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E-GEOD-54082 - Elimination of hydrogenase post-translational modification blocks H2 production and increases ethanol yield in Clostridium thermocellum
Released on 15 January 2014, last updated on 20 January 2014
Clostridium thermocellum DSM 1237
Clostridium thermocellum is a leading candidate organism for implementing a consolidated bioprocessing (CBP) strategy for biofuel production due to its native ability to rapidly consume cellulose and its existing ethanol production pathway. C. thermocellum converts cellulose and cellobiose to lactate, formate, acetate, H2, ethanol, amino acids, and other products. Elimination of the pathways leading to products such as H2 could redirect carbon flux towards ethanol production. Rather than delete each hydrogenase individually, we targeted a hydrogenase maturase gene (hydG), which is involved in converting the three [FeFe] hydrogenase apoenzymes into holoenzymes by assembling the active site. This functionally inactivated all three Fe-Fe hydrogenases simultaneously, as they were unable to make active enzymes. In the ∆hydG mutant, the [NiFe] hydrogenase-encoding ech was also deleted to obtain a mutant that functionally lacks all hydrogenase. The ethanol yield increased nearly 2-fold in ∆hydG∆ech compared to wild type, and H2 production was below the detection limit. Interestingly, ∆hydG and ∆hydG∆ech exhibited improved growth in the presence of acetate in the medium. Transcriptomic and proteomic analysis reveal that genes related to sulfate transport and metabolism were up-regulated in the presence of added acetate in ∆hydG, resulting in altered sulfur metabolism. Further genomic analysis of this strain revealed a mutation in the bi-functional alcohol/aldehyde dehydrogenase adhE gene, resulting in a strain with both NADH- and NADPH-dependent alcohol dehydrogenase activities, whereas the wild type strain can only utilize NADH. This is the exact same adhE mutation found in ethanol-tolerant C. thermocellum strain E50C, but ∆hydG∆ech is not more ethanol tolerant than the wild type. Targeting protein post-translational modification is a promising new approach to target multiple enzymes simultaneously for metabolic engineering. A seventeen array study using total RNA recovered from fermentation cultures of three strains (parental, ∆hydG and ∆hydG∆ech) of Clostridium thermocellum DSM1313. Cells were harvested at an OD 0.4-0.5 from cultures grown in the presence of additional 5mM acetate and compared to untreated controls. At least two biological replicates were performed for each treatment and control condition.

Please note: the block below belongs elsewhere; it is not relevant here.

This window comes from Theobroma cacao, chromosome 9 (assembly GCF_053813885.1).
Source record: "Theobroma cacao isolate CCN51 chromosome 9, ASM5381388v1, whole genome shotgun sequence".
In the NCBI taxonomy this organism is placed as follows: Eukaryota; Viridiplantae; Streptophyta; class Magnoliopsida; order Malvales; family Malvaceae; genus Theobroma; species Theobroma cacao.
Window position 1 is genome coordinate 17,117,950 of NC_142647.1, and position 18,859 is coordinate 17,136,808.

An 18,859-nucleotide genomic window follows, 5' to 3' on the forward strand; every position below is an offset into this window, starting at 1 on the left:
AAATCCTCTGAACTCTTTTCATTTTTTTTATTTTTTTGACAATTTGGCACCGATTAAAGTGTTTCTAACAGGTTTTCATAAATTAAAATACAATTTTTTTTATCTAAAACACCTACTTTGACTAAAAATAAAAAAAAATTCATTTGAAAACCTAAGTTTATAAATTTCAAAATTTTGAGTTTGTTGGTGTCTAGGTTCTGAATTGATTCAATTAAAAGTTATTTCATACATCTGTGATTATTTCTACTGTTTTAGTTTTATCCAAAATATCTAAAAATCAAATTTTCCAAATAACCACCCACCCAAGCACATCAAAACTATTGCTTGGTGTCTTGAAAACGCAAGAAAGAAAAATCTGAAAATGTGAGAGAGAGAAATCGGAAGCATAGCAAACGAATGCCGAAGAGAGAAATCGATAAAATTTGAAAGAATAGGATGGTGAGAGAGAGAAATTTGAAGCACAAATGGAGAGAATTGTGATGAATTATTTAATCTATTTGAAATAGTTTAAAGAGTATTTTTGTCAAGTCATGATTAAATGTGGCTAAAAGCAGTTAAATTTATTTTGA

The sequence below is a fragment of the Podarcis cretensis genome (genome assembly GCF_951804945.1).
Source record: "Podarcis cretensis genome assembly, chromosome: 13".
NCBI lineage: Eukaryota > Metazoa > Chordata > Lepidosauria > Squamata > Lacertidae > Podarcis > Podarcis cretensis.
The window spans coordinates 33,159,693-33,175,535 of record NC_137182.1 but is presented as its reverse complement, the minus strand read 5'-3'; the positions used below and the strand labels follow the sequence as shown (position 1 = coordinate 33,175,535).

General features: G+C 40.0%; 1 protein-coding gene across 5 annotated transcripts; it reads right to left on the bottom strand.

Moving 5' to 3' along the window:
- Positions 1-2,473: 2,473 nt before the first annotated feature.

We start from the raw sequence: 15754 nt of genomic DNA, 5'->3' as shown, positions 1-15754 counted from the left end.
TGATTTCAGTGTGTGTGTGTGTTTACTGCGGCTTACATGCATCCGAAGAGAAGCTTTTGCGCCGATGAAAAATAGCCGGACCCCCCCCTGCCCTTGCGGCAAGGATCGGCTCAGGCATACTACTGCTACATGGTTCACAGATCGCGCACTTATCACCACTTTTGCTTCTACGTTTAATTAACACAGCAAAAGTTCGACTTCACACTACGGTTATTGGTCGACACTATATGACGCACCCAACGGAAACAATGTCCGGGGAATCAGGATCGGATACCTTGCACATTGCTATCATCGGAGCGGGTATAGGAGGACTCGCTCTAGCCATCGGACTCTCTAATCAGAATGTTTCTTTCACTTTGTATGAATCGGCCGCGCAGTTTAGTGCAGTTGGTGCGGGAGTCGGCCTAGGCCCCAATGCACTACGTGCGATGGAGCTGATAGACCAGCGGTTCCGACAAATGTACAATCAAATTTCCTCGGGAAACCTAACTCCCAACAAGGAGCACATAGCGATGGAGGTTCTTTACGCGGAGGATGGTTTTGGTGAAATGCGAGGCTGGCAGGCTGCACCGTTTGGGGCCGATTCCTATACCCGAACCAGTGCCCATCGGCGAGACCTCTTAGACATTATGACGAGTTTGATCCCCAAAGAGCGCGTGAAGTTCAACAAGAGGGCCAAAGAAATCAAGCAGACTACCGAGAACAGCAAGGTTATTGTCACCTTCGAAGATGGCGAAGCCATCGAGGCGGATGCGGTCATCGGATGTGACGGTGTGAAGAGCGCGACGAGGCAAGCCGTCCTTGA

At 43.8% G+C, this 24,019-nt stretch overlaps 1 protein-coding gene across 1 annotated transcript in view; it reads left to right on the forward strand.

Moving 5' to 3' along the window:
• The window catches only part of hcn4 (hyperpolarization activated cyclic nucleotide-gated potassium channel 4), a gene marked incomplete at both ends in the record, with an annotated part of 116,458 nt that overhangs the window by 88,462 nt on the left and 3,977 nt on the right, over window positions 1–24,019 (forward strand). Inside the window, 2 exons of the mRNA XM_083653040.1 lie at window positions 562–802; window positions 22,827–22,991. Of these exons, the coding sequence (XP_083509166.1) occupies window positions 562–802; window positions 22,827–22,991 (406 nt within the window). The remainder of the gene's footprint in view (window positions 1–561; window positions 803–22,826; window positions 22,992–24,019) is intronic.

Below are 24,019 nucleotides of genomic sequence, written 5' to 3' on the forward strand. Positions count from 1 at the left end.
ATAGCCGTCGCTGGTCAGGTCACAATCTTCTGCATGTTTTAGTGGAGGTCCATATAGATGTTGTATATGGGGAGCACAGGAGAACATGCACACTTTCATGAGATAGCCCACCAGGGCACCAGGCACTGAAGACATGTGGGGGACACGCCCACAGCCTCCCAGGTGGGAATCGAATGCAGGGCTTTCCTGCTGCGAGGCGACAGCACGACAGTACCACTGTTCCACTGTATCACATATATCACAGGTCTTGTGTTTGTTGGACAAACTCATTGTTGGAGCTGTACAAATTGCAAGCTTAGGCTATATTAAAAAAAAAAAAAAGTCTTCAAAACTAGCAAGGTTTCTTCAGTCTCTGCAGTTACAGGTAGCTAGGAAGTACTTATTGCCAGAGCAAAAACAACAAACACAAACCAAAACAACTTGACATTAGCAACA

transcription profiling by array
Dawn Marie Klingeman <email@example.com>, Adam M Guss, Charlotte M Wilson, Daniel G Olson, Dawn M Klingeman, Lee R Lynd, Ranjita Biswas, Richard J Giannone, Robert L Hettich, Steven D Brown, Tianyong Zhang